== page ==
The right eloquence needs no bell to call the people together and no constable to keep them. ~ Emerson

Wednesday, January 20, 2010

Giving Rasmussen Credit As Due



The Pollster Proved Inaccurate but Unbiased When Predicting the Massachusetts Senate Race

GOP candidate Scott Brown pulled off a truly transformative triumph last night, winning the Senate seat of the late Ted Kennedy and becoming the first Republican Senator from Massachusetts in nearly thirty years. Pundits and politicians alike have gone into overdrive attempting to analyze and explain both what Brown and the Republicans did right as well as what loser Martha Coakley, President Obama, and the Democrats did wrong.

I will leave them to it and instead focus on what another player in all this did right and wrong – the folks at Rasmussen Reports.

Scott Rasmussen and his crew typically receive very differently ratings along partisan lines. Many Republicans/conservatives consider him the most accurate pollster operating today. For their part, many Democrats/liberals dismiss him with accusations ranging from a Republican bias to an outright GOP shill. At heart is the proportion of Republicans, Democrats, and Independents included in Rasmussen polls versus other polling organizations.

Rasmussen himself insists his methods are both unbiased and more accurate because he focuses on likely voters versus registered voters or all adults.

So how did Rasmussen fare in the Massachusetts Senate special election?

Back on January 4, Rasmussen released the first credible poll showing Brown making enormous inroads into Coakley’s lead, formerly assumed insurmountable. Ben Smith at Politico acknowledged this poll as a game changer in how experts viewed the race.

So, with such apparently astute insight into how the election was trending, how did Rasmussen do in predicting the winner and final numbers? The answer, in a nutshell, is that he equivocated and still got it wrong.

Rasmussen relied on his organization own final poll, published on January 11, that showed Brown had pulled within two points of Coakley. On Monday, January 18, Rasmussen wrote an analysis entitled, What Will Happen in Massachusetts on Tuesday. In it, he concluded, “we’re right back where we were a week ago,” meaning, in his mind, it was a dead heat.

In reality, Brown maintained a consistent lead of about five points throughout the night. This was in line with what almost every poll taken on January 14 or later predicted.

What is more, Rasmussen identified the key element to Brown’s success as low turnout. “Brown is leading slightly among those certain to vote . . . If [last minute Democratic efforts] boosts turnout among Democrats, [Coakley] will win.” Such a prediction was consistent with Rasmussen’s emphasis on a likely voter model.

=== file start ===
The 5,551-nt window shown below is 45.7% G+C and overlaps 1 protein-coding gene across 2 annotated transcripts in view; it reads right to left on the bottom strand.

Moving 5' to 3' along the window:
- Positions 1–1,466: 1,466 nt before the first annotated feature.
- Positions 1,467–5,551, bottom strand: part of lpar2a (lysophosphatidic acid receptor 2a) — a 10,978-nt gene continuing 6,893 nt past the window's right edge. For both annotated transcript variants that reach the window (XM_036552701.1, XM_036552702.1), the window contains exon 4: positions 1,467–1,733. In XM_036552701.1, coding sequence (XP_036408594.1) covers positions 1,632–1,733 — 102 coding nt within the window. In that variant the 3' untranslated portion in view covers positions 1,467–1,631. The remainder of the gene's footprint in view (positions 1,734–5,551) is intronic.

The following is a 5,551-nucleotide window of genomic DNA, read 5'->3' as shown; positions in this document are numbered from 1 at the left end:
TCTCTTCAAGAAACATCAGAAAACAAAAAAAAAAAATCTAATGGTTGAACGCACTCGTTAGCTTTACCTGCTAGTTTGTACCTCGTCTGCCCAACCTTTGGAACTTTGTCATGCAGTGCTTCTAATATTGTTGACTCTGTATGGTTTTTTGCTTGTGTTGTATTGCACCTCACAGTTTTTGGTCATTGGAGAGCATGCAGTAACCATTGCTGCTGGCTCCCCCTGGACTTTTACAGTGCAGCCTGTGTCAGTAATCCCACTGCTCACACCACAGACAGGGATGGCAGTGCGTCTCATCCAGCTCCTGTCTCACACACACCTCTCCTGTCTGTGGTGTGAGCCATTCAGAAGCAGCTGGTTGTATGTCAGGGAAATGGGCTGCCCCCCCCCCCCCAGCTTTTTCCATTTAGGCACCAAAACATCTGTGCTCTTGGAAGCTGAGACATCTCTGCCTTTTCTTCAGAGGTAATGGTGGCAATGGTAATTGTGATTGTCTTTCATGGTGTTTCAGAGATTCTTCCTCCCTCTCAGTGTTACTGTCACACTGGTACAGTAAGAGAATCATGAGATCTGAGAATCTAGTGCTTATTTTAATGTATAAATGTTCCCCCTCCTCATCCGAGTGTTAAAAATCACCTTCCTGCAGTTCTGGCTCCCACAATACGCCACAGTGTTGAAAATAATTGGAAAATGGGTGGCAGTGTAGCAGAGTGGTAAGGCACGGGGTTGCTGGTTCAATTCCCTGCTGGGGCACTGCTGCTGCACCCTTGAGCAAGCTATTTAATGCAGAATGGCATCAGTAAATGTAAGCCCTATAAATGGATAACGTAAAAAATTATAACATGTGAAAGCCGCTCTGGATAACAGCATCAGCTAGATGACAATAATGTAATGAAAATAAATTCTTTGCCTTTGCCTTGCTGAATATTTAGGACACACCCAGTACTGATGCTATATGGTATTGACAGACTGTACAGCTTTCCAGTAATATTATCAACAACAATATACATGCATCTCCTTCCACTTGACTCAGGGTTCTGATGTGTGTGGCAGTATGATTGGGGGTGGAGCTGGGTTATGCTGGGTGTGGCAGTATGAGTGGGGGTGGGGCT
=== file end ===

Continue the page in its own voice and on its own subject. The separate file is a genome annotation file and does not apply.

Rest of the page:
In fact, Democratic turnout was strong but as the Boston Herald reports this morning, “High turnout in Bay State suburbs and among Independent voters who flocked to the polls eclipsed a healthy turnout in staunchly Democratic Boston, fueling Republican Scott Brown's victory yesterday.”

Rasmussen’s less-than-perfect predictions were pulled off the site’s front page this morning (although not off the site altogether) and replaced by a self-congratulatory piece stressing the organization’s early detection of Brown’s surging momentum. Rasmussen showed more integrity and courage in reporting the results of its exit polling.

Rasmussen has trumpeted the unpopularity of the various healthcare reform bills in Congress throughout the past year, legislation that Brown’s forty-first Republican Senate vote very well may now kill. “The health care issue is front and center as the reason Brown has gained traction,” assured Rasmussen in his pre-election analysis.

Today, the site admits that among the fifty-six percent of Massachusetts voters who named healthcare reform as their number one priority, Coakley actually won by a seven point margin. Brown’s support was greatest among voters whose number one priorities were national security or taxes and he won by a narrow margin among those ranking the economy in general as their top concern.

Granted, special elections are notoriously difficult to predict. Still, Rasmussen’s analysis is a blow to Republicans who trumpet his accuracy.

However, it is at least equally as big a kick in the teeth to Democratic charges of partisan bias. Rasmussen’s predictions did indeed prove too “conservative” but in the other sense of this word. While not glossing over his mistakes, they are undeniably at odds with someone attempting to spin results in a Republican direction. What is more, he was forthcoming when his pet issue proved less substantive than assumed.

Rasmussen Reports may occasionally engage in self-promotion but all for-profit media organizations are guilty of this practice from time to time. Its performance in the Massachusetts Senate special election showed timely if imperfect insight and no sign of bias for the Republican candidate, let alone acting as a partisan promoter for the GOP. Scott Rasmussen and his staff deserve recognition for this.

2 comments:

TSC said...

Thank God Scott Brown won.

run75441 said...

Hi Bell:

It appears that Coakley got the college vote and Brown got the non-college vote. It also appears African-Americans and Latinos who largely went for Obama in 2008, stayed home for this election. Unfortunaly, the Dems added to the problem by not taking this election as seriously as they should have.